For nearly 200 years since legendary musician Ludwig van Beethoven's death, dozens of items from his life have been auctioned for thousands of dollars — including hair that recent DNA testing revealed may not actually be his.

    Famous samples of the composer's hair, likely clipped as remembrances around the time of his death in March 1827, have sold for a total of nearly $140,000 in the last 30 years.

    However, new genetic testing on eight hair samples thought to be Beethoven's revealed that at least one high profile sample may not have come from the legendary composer. The testing is part of a study into his life and health issues, published this week in Current Biology

    The easiest to rule out was a sample known as the Hiller lock, named because it was given to composer Ferdinand Hiller around the time of Beethoven's death. The most famous sample used in the study, the Hiller lock was determined to actually be from a woman. It was last sold for $7,300 in 1994 and has been displayed for decades as authentic Beethoven hair.

    Several other locks — with mixed authenticity — used in the Current Biology study were sold in the last ten years, according to a database of auctioned Beethoven memorabilia compiled by San Jose State University:

    -- A lock, reportedly given to opera singer Ludwig Cramolini sold for nearly $10,300 in 2015, but researchers said it's unlikely that it was Beethoven's.

    -- The Stumpff lock sold for about $14,700 in 2016, and the researchers determined it most likely was authentic.

    -- A lock said to have been given to pianist Anton Halm for his wife while Beethoven was still alive, also was verified as authentic by the researchers. It last sold in London in 2019 for about £35,000, or $42,700.

    The Current Biology study also revealed that Beethoven had a genetic predisposition for liver disease, and a hepatitis B infection late in life. Both likely contributed to his death, which historians largely agree was from liver failure. But the report did not provide definitive answers about his lifelong progressive hearing loss.

    You can read more in an article by Aaron McDade available at: 

  • 27 Mar 2023 4:29 PM | Anonymous

    Over the course of her 63 year reign, Queen Victoria made an indelible impact not only on Britain, but on the world. And while many effects of her rule are still present in modern society, perhaps one of the most obvious remains the impact of her massive family tree on the current monarchies of Europe. After all, with nine children, 42 grandchildren, and 87 great-grandchildren, she more than earned the title "the grandmother of Europe."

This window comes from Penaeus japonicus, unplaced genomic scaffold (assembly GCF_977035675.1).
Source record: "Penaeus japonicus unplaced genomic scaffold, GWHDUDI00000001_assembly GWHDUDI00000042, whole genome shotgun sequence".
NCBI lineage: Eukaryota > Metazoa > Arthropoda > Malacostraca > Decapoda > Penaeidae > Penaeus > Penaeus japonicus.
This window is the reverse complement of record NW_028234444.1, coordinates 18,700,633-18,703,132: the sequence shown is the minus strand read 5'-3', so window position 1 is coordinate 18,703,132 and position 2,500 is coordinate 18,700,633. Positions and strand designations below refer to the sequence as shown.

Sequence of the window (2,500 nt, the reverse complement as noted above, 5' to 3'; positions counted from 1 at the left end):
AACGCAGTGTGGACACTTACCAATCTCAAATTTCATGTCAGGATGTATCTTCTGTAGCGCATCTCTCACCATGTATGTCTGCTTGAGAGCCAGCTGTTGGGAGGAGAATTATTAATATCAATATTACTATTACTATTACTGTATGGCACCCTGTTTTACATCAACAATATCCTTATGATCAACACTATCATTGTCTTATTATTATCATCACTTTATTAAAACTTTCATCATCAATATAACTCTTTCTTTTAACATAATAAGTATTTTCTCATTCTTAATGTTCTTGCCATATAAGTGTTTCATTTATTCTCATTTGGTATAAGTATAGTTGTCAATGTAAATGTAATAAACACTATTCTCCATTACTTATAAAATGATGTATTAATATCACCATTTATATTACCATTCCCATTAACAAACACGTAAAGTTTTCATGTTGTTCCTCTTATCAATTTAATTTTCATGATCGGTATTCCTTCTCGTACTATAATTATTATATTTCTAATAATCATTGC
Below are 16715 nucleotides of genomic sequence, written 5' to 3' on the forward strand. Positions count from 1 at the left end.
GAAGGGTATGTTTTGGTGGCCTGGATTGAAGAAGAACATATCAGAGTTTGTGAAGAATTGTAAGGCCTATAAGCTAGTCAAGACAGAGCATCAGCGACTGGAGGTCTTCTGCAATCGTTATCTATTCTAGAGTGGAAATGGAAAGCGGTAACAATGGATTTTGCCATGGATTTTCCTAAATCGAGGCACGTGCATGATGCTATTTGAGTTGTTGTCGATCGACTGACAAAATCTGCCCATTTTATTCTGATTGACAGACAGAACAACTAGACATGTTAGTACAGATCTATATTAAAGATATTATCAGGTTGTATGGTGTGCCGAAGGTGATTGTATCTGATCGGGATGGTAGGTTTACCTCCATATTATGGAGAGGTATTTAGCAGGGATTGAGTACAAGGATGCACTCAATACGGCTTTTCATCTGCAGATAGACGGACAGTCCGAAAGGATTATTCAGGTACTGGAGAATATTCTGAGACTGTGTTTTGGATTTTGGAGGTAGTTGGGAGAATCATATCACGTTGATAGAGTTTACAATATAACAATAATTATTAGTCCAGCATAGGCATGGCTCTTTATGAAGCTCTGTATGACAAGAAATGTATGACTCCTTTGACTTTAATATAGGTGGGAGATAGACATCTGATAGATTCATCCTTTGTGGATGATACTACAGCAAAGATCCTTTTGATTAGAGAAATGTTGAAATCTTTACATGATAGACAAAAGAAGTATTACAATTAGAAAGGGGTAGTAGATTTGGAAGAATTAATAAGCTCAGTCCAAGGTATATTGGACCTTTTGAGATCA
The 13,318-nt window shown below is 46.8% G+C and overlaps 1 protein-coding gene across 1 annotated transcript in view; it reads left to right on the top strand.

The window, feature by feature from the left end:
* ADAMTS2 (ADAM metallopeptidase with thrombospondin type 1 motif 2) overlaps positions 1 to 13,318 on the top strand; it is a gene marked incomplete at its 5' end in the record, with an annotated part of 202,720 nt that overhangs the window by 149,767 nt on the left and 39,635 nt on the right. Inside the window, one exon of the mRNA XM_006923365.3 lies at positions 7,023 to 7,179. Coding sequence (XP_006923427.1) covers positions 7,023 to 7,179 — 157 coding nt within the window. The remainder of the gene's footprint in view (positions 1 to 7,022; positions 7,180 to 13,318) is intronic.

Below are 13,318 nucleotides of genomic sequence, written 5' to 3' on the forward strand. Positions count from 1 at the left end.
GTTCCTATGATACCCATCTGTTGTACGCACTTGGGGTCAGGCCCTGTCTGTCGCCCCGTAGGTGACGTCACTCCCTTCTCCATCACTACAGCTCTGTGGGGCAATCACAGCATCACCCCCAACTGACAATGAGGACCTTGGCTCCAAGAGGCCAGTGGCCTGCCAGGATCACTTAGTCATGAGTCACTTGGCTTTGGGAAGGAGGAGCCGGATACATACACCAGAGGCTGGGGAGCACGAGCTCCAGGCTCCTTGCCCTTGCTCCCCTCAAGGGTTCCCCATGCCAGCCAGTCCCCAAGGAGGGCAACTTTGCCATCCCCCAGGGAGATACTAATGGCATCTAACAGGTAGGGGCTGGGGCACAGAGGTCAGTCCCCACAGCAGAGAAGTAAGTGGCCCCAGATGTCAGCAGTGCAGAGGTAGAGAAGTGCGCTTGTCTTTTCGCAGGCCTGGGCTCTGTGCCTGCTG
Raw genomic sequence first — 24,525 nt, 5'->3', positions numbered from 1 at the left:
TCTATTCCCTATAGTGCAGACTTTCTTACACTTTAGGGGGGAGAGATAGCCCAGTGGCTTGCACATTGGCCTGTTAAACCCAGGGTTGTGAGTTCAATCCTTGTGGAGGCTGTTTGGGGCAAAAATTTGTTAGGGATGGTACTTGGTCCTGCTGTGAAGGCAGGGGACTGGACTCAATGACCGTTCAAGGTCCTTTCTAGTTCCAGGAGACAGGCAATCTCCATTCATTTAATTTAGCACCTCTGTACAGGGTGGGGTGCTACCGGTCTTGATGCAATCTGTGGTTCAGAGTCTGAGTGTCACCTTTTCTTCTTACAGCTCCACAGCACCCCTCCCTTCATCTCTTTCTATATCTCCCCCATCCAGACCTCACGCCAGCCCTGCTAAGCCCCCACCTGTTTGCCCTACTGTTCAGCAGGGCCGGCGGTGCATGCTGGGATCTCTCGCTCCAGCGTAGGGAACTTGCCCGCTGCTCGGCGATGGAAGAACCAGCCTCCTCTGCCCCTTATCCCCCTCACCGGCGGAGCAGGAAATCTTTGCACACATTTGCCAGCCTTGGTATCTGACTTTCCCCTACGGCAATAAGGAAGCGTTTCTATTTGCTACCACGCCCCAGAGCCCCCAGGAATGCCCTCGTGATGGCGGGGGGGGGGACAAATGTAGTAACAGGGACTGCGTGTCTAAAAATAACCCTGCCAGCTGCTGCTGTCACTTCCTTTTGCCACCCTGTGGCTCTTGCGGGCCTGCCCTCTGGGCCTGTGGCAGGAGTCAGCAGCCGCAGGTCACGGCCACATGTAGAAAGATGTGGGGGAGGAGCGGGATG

Born on May 24, 1819, Alexandrina Victoria was quite literally born to be queen. The daughter of Prince Edward, the Duke of Kent—fourth son of King George III—and German widow Princess Victoire of Saxe-Coburg-Saalfeld, Victoria was the result of a succession crisis that left her as the only legitimate heir to the throne. Just a month after her 18th birthday, the petite princess (she was barely five feet tall) became queen following the death of her uncle, King William IV. 

    In 1840, she married her first cousin, Prince Albert of Saxe-Coburg and Gotha, with whom she had a famously passionate connection. Though Albert had no official state powers as Prince Consort, he nonetheless had a major impact on the monarchy. An intellectually driven man—Albert prescribed himself an educational regiment requiring nine hours of study a day during his teen years—he not only served as regent during his wife’s nine pregnancies, he also had a significant role in encouraging scientific and technological innovation, and even helped organize the Great Exhibition in 1851.

    victoria and albert

    Prince Albert and Queen Victoria in 1854. 

    Albert likewise played an active role in his children’s lives, seeking to mold their family into an example to the world of what royal families should be. Though he died at age 42 from what many scholars now believe to have been stomach cancer, his values carried down through many of the European royal lines through his children and grandchildren with Victoria.

    After Albert died in 1861, Victoria remained in mourning for the remaining 40 years of her life, becoming the longest reigning monarch in British history until her great-great granddaughter Queen Elizabeth II.

    Here is how their genetic legacy has shaped the royal families of Europe.

    You can read a lot more, including a rather complete pedigree chart, in an article by Lauren Hubbard and published in the townandcountrymag web site at:,